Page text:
Verse > Anthologies > The World’s Best Poetry > Vol. V. Nature
Bliss Carman, et al., eds.  The World’s Best Poetry.
Volume V. Nature.  1904.
III. The Seasons
Summer Storm
James Russell Lowell (1819–1891)
    UNTREMULOUS in the river clear,
Toward the sky’s image, hangs the imaged bridge;
    So still the air that I can hear
The slender clarion of the unseen midge;
  Out of the stillness, with a gathering creep,        5
Like rising wind in leaves, which now decreases,
Now lulls, now swells, and all the while increases,
  The huddling trample of a drove of sheep
Tilts the loose planks, and then as gradually ceases
  In dust on the other side; life’s emblem deep,        10
A confused noise between two silences,
Finding at last in dust precarious peace.
On the wide marsh the purple-blossomed grasses
  Soak up the sunshine; sleeps the brimming tide,
Save when the wedge-shaped wake in silence passes        15
  Of some slow water-rat, whose sinuous glide
  Wavers the long green sedge’s shade from side to side;
But up the west, like a rock-shivered surge,
  Climbs a great cloud edged with sun-whitened spray;
Huge whirls of foam boil toppling o’er its verge,        20
  And falling still it seems, and yet it climbs alway.
    Suddenly all the sky is hid
    As with the shutting of a lid,
  One by one great drops are falling
        Doubtful and slow;        25
  Down the pane they are crookedly crawling,
        And the wind breathes low;
  Slowly the circles widen on the river,
    Widen and mingle, one and all;
  Here and there the slenderer flowers shiver,        30
    Struck by an icy rain-drop’s fall.
Now on the hills I hear the thunder mutter,
    The wind is gathering in the west;
The upturned leaves first whiten and flutter,
    Then droop to a fitful rest;        35
Up from the stream with sluggish flap
  Struggles the gull and floats away;
Nearer and nearer rolls the thunder-clap,—
  We shall not see the sun go down to-day:
Now leaps the wind on the sleepy marsh,        40
  And tramples the grass with terrified feet,
The startled river turns leaden and harsh,
  You can hear the quick heart of the tempest beat.
    Look! look! that livid flash!
And instantly follows the rattling thunder,        45
As if some cloud-crag, split asunder,
    Fell, splintering with a ruinous crash,
On the Earth, which crouches in silence under;
    And now a solid gray wall of rain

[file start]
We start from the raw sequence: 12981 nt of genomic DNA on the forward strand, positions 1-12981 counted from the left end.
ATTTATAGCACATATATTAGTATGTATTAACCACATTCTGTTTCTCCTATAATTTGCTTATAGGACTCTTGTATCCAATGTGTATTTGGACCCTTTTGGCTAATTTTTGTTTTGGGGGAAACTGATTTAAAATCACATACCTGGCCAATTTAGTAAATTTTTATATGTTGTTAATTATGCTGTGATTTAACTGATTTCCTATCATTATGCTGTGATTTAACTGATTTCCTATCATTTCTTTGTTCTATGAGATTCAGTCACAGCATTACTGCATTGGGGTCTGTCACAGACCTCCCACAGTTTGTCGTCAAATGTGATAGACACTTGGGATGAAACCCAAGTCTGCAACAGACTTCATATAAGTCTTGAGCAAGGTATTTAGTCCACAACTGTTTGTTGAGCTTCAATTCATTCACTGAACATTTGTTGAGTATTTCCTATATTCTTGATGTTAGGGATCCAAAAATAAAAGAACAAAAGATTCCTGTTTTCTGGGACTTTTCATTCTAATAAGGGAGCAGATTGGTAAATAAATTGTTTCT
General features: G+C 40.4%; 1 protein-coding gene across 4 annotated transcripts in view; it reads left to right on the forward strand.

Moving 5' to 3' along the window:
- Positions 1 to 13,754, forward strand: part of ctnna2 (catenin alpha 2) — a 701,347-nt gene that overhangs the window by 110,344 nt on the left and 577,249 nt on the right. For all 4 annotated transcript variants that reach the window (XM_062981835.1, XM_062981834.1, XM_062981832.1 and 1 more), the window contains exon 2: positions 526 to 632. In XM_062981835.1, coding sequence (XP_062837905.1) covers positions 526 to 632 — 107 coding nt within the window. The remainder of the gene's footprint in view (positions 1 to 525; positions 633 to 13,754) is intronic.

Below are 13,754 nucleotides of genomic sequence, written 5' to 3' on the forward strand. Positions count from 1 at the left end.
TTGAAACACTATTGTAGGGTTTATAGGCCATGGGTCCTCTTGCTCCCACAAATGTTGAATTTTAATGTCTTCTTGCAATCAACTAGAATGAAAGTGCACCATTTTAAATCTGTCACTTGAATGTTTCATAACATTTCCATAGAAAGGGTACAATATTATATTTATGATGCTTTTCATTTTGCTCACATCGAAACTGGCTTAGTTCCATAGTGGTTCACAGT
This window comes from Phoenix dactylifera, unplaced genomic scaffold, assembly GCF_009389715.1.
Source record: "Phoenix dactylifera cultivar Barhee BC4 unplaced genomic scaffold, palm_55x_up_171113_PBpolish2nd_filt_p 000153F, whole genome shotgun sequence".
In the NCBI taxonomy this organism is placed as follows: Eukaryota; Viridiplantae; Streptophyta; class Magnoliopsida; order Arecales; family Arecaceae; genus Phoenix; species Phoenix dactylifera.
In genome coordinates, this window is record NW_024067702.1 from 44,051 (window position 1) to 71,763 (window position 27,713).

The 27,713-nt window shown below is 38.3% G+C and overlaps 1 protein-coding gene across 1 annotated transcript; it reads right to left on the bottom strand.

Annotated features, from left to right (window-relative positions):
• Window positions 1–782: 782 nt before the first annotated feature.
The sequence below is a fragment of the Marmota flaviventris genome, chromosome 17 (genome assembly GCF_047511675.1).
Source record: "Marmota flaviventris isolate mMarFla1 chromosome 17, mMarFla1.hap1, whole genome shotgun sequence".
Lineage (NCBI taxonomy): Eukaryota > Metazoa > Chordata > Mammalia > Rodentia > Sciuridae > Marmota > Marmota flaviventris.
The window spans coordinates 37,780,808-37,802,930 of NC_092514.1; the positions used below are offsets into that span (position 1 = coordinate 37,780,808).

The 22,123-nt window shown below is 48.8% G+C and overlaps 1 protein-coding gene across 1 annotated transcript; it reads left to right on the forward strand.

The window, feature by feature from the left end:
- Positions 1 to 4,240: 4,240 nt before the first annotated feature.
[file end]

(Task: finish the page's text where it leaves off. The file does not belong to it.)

Shuts off the landscape, mile by mile;        50
  For a breath’s space I see the blue wood again,
And, ere the next heart-beat, the wind-hurled pile,
  That seemed but now a league aloof,
  Bursts crackling o’er the sun-parched roof;
Against the windows the storm comes dashing,        55
Through tattered foliage the hail tears crashing,
        The blue lightning flashes,
        The rapid hail clashes,
      The white waves are tumbling,
        And, in one baffled roar,        60
      Like the toothless sea mumbling
        A rock-bristled shore,
      The thunder is rumbling
      And crashing and crumbling,—
    Will silence return nevermore?        65
      Hush! Still as death,
      The tempest holds his breath
    As from a sudden will;
The rain stops short, but from the eaves
You see it drop, and hear it from the leaves,        70
    All is so bodingly still;
        Again, now, now, again
    Plashes the rain in heavy gouts,
          The crinkled lightning
          Seems ever brightening,        75
            And loud and long
    Again the thunder shouts
            His battle-song,—
          One quivering flash,
          One wildering crash,        80
    Followed by silence dead and dull,
        As if the cloud, let go,
        Leapt bodily below
  To whelm the earth in one mad overthrow,
        And then a total lull.        85
        Gone, gone, so soon!
    No more my half-crazed fancy there
    Can shape a giant in the air,
    No more I see his streaming hair,
  The writhing portent of his form;—        90
        The pale and quiet moon
    Makes her calm forehead bare,
  And the last fragments of the storm,
Like shattered rigging from a fight at sea,
Silent and few, are drifting over me.        95

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